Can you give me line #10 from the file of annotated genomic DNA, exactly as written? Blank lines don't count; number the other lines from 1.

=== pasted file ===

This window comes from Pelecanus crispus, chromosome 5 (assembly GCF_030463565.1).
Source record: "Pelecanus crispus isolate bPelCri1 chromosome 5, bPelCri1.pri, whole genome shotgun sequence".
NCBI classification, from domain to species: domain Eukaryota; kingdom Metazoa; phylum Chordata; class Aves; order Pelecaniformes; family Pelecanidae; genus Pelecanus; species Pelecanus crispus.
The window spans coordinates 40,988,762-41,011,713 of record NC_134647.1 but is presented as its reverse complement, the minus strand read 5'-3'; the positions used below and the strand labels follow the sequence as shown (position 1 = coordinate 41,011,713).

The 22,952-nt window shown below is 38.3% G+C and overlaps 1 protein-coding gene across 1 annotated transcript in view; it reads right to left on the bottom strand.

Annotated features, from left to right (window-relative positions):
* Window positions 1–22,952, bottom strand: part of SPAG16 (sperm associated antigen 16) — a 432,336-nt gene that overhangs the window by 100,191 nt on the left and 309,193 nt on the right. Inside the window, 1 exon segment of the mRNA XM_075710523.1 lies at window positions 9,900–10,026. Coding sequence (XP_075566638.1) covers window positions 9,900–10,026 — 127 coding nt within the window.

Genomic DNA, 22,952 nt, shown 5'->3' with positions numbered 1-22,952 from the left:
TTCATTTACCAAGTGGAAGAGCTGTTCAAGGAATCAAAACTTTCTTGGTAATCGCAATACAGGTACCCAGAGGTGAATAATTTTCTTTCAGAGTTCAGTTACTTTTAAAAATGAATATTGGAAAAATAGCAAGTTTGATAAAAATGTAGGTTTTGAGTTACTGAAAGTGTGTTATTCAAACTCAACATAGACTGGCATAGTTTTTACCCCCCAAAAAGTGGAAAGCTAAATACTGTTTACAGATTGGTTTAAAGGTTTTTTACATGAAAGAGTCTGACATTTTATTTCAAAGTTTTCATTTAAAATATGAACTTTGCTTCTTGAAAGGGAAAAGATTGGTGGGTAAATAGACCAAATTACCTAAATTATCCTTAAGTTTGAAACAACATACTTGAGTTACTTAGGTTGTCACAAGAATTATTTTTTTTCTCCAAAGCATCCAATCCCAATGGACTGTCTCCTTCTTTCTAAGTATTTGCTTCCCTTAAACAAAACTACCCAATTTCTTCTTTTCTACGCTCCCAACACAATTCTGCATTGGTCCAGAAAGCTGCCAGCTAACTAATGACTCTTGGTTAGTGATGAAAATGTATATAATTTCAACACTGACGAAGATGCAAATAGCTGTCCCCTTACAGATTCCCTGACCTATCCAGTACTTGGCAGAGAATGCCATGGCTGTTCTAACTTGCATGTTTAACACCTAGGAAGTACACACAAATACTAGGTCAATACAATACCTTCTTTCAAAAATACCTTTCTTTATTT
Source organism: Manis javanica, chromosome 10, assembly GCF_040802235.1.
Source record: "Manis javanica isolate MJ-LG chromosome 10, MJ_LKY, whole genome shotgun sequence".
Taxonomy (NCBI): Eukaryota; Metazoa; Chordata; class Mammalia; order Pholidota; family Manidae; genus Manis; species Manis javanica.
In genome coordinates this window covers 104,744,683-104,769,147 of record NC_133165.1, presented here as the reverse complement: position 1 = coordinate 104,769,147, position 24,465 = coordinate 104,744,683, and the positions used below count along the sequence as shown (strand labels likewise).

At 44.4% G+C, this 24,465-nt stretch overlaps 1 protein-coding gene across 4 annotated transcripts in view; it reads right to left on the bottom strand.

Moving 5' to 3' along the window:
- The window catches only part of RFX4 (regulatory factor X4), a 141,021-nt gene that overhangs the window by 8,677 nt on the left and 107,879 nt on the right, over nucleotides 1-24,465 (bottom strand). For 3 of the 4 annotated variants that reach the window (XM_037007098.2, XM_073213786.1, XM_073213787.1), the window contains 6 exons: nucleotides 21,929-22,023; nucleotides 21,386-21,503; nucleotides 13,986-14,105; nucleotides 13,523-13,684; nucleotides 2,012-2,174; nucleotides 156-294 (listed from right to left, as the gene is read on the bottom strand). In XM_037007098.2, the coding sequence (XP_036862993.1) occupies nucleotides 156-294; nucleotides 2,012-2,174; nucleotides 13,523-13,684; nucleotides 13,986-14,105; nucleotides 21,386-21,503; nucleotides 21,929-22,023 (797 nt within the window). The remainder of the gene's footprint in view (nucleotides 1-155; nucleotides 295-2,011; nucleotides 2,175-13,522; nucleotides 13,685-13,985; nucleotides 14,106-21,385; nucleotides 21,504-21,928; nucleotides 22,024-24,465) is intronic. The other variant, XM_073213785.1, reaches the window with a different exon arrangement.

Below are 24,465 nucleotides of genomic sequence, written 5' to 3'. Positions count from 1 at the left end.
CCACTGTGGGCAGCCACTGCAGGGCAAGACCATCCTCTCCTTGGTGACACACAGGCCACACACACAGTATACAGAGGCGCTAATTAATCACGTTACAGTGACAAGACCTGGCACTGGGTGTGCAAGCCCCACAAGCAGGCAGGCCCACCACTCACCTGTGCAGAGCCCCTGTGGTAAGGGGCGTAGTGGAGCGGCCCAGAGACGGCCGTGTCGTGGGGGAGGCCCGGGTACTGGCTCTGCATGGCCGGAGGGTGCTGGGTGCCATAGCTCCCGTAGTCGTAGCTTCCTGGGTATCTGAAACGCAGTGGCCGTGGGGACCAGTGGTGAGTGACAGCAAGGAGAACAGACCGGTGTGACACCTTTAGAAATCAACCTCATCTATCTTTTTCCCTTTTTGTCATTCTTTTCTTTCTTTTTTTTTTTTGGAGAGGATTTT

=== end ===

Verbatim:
Source organism: Manis javanica, chromosome 10, assembly GCF_040802235.1.